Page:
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Five most recent topics
- Yellow-breasted Pipit (Hemimacronyx chloris): uplist from Vulnerable to Endangered?
- Okarito Brown Kiwi (Apteryx rowi): Downlist to Vulnerable?
- White-winged Cotinga (Xipholena atropurpurea): downlist from Endangered to Vulnerable?
- Atlantic Royal Flycatcher (Onychorhynchus swainsoni): downlist from Vulnerable to Near Threatened?
- The taxonomic treatment of the Little Shearwater (Puffinus assimilis)/Audubon’s Shearwater (P. lherminieri) complex is being revised, and P. bryani is being recognised as a species: request for information
- The silencing of the songbirds December 8, 2016The 2016 Red List reveals that Indonesia’s love of songbirds is a tainted love; unsustainable trapping is driving many endemic species towards extinction. Pramuka market assaults the senses. Crushed into the Indonesian capital of Jakarta, it is dimly lit, sweltering and oppressively claustrophobic. The stifling air resounds with chaotic song and the acrid stench of […]
- Grey Parrot fading from Africa's rainforests December 8, 2016When a team of researchers travelled around Ghana to conduct a Grey Parrot Psittacus erithacus census, they encountered a very pronounced generation gap. “The older people we surveyed remember the Grey Parrot well”, says Stuart Marsden, Professor of Conservation Ecology at Manchester Metropolitan University, and one of the leaders of the study. “The species used […]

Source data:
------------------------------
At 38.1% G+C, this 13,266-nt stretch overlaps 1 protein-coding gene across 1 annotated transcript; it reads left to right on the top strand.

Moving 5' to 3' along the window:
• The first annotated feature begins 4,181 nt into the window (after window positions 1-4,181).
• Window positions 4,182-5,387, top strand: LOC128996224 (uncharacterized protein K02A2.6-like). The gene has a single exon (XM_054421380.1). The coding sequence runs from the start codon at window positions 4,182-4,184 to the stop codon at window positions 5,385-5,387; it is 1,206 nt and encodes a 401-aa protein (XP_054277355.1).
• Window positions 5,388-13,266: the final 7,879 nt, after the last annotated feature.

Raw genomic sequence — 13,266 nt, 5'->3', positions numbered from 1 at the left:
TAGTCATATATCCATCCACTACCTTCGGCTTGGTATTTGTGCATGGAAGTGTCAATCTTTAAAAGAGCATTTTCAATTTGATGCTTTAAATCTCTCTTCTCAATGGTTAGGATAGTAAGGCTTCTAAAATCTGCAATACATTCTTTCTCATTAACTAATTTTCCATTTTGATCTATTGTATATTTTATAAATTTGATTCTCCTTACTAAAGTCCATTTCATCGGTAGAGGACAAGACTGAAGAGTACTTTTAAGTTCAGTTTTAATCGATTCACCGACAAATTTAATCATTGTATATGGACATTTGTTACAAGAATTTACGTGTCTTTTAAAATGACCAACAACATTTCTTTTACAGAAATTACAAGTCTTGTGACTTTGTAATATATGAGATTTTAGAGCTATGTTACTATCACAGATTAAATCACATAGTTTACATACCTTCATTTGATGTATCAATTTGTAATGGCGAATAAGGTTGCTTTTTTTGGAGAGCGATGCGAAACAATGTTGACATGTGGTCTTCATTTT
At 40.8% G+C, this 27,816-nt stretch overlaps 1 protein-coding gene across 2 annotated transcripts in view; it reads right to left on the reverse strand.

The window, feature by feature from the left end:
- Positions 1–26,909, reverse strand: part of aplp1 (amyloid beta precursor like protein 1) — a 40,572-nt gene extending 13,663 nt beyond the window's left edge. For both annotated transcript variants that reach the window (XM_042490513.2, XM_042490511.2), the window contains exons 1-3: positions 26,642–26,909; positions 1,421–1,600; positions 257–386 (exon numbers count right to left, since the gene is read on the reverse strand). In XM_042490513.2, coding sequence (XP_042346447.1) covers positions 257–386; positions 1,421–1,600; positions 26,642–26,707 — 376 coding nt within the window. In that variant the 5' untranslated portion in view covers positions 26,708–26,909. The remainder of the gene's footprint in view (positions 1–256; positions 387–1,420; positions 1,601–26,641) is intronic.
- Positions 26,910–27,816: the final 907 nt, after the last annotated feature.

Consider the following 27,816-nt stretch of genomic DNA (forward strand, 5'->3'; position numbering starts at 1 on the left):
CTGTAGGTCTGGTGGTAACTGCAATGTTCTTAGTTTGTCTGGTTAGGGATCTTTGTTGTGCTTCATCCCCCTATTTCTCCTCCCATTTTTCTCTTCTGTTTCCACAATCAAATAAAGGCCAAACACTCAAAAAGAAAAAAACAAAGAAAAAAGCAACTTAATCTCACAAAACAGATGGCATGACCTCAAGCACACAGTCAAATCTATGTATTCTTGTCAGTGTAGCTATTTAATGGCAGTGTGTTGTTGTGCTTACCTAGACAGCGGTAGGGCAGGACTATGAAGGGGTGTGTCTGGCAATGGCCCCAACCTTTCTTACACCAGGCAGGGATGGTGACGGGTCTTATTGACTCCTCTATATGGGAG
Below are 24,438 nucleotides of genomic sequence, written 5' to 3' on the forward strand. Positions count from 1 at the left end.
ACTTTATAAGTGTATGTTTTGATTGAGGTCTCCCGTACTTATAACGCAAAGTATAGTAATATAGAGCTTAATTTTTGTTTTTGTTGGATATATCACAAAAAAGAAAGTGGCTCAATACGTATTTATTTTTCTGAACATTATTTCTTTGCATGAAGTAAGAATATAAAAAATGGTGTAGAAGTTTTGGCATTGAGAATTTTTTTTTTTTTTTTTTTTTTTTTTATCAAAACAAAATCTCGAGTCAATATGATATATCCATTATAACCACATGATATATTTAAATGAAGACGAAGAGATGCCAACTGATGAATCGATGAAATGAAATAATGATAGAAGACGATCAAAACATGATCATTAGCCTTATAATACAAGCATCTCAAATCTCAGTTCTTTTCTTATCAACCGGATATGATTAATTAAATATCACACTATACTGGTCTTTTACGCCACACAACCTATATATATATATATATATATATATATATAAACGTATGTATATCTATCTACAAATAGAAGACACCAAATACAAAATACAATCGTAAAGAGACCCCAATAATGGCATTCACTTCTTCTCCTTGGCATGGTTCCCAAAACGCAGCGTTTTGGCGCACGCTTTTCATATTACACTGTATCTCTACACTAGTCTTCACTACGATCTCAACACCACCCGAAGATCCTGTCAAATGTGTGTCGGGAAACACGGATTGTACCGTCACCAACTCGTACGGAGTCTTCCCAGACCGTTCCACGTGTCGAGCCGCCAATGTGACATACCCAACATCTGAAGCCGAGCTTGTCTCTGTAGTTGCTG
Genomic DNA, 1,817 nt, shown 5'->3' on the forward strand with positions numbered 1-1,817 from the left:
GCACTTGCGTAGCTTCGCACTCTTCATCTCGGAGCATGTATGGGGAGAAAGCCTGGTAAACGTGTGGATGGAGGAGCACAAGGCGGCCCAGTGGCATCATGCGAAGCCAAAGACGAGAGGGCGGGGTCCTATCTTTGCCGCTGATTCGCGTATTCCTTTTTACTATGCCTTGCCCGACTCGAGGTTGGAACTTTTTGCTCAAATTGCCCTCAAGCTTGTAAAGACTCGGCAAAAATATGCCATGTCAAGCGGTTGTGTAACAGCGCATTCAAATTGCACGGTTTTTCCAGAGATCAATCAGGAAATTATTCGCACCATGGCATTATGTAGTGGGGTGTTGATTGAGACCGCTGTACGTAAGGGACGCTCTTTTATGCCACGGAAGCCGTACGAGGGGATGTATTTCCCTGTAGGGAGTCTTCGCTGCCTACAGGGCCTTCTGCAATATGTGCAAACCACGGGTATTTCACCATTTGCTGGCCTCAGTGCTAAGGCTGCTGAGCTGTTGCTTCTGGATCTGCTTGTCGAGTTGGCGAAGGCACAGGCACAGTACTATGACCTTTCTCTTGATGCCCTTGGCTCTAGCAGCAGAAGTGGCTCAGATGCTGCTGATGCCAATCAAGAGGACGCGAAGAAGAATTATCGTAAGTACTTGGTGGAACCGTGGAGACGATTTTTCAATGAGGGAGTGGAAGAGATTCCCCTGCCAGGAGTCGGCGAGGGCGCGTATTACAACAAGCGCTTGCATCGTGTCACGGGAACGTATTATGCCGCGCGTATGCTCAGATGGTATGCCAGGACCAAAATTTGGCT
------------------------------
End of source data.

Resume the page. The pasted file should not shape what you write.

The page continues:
- 2016 Red List: great news for island endemics, disaster for cagebirds December 8, 2016This year’s IUCN Red List update delivers a chilling warning about the plight faced by some of the world’s most popular cagebirds, with many much-loved species now being trapped and traded into near-extinction in the wild. The most iconic species to be uplisted to a higher threat category is the Grey Parrot Psittacus erithacus, which […]
- The silencing of the songbirds December 8, 2016
Tag Archives: Island Scrub-jay
The species’s population was estimated to number c.9,000 mature individuals (Rich et al. 2004), although the analysis of survey results from 2008 and 2009 suggests there may actually be fewer than 3,000 individuals, and perhaps only c.2,400, but with no clear evidence of a decline (Morrison et al. 2011, The Nature Conservancy 2011). It may be susceptible to catastrophic fires and the introduction of diseases, and there is particular concern over the potential danger from West Nile virus, which arrived in mainland southern California in 2003, but has not yet become established on Santa Cruz Island (c.30 km from the mainland) (Boyce et al. 2011, Morrison et al. 2011). The species potentially qualifies for uplisting to Vulnerable under criterion D2. Comments are invited on this potential category change and further information would be welcomed. Continue reading